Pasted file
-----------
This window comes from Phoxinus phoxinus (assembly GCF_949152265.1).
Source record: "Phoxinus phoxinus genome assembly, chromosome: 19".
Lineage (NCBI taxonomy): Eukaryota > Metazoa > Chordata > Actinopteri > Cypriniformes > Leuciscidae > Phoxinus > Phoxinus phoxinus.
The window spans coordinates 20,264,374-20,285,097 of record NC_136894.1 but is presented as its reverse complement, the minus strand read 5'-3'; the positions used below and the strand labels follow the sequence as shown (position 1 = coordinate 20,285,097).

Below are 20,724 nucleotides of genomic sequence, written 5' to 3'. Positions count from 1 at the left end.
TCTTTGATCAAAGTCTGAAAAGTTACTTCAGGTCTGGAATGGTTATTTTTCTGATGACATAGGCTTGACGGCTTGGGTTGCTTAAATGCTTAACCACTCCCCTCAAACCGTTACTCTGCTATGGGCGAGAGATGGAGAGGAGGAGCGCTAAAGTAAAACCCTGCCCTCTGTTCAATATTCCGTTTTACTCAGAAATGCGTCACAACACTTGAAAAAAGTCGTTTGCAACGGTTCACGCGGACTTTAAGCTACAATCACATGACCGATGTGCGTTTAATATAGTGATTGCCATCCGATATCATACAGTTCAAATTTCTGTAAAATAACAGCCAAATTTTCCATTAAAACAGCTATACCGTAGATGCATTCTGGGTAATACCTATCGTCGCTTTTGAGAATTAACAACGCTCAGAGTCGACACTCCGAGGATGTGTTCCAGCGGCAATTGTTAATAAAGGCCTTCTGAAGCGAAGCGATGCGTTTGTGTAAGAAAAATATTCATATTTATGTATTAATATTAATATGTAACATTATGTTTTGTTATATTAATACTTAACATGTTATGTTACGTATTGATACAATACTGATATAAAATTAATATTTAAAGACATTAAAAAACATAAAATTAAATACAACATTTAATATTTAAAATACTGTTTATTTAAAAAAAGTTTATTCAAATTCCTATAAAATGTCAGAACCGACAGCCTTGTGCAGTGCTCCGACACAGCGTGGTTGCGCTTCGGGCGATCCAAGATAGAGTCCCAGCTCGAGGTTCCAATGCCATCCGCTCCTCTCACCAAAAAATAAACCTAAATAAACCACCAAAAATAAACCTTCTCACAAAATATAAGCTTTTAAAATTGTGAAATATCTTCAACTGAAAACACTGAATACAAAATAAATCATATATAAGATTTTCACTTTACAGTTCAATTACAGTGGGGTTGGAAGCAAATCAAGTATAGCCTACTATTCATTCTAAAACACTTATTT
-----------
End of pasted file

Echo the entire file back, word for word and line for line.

This window comes from Phoxinus phoxinus (assembly GCF_949152265.1).
Source record: "Phoxinus phoxinus genome assembly, chromosome: 19".
Lineage (NCBI taxonomy): Eukaryota > Metazoa > Chordata > Actinopteri > Cypriniformes > Leuciscidae > Phoxinus > Phoxinus phoxinus.
The window spans coordinates 20,264,374-20,285,097 of record NC_136894.1 but is presented as its reverse complement, the minus strand read 5'-3'; the positions used below and the strand labels follow the sequence as shown (position 1 = coordinate 20,285,097).

Below are 20,724 nucleotides of genomic sequence, written 5' to 3'. Positions count from 1 at the left end.
TCTTTGATCAAAGTCTGAAAAGTTACTTCAGGTCTGGAATGGTTATTTTTCTGATGACATAGGCTTGACGGCTTGGGTTGCTTAAATGCTTAACCACTCCCCTCAAACCGTTACTCTGCTATGGGCGAGAGATGGAGAGGAGGAGCGCTAAAGTAAAACCCTGCCCTCTGTTCAATATTCCGTTTTACTCAGAAATGCGTCACAACACTTGAAAAAAGTCGTTTGCAACGGTTCACGCGGACTTTAAGCTACAATCACATGACCGATGTGCGTTTAATATAGTGATTGCCATCCGATATCATACAGTTCAAATTTCTGTAAAATAACAGCCAAATTTTCCATTAAAACAGCTATACCGTAGATGCATTCTGGGTAATACCTATCGTCGCTTTTGAGAATTAACAACGCTCAGAGTCGACACTCCGAGGATGTGTTCCAGCGGCAATTGTTAATAAAGGCCTTCTGAAGCGAAGCGATGCGTTTGTGTAAGAAAAATATTCATATTTATGTATTAATATTAATATGTAACATTATGTTTTGTTATATTAATACTTAACATGTTATGTTACGTATTGATACAATACTGATATAAAATTAATATTTAAAGACATTAAAAAACATAAAATTAAATACAACATTTAATATTTAAAATACTGTTTATTTAAAAAAAGTTTATTCAAATTCCTATAAAATGTCAGAACCGACAGCCTTGTGCAGTGCTCCGACACAGCGTGGTTGCGCTTCGGGCGATCCAAGATAGAGTCCCAGCTCGAGGTTCCAATGCCATCCGCTCCTCTCACCAAAAAATAAACCTAAATAAACCACCAAAAATAAACCTTCTCACAAAATATAAGCTTTTAAAATTGTGAAATATCTTCAACTGAAAACACTGAATACAAAATAAATCATATATAAGATTTTCACTTTACAGTTCAATTACAGTGGGGTTGGAAGCAAATCAAGTATAGCCTACTATTCATTCTAAAACACTTATTT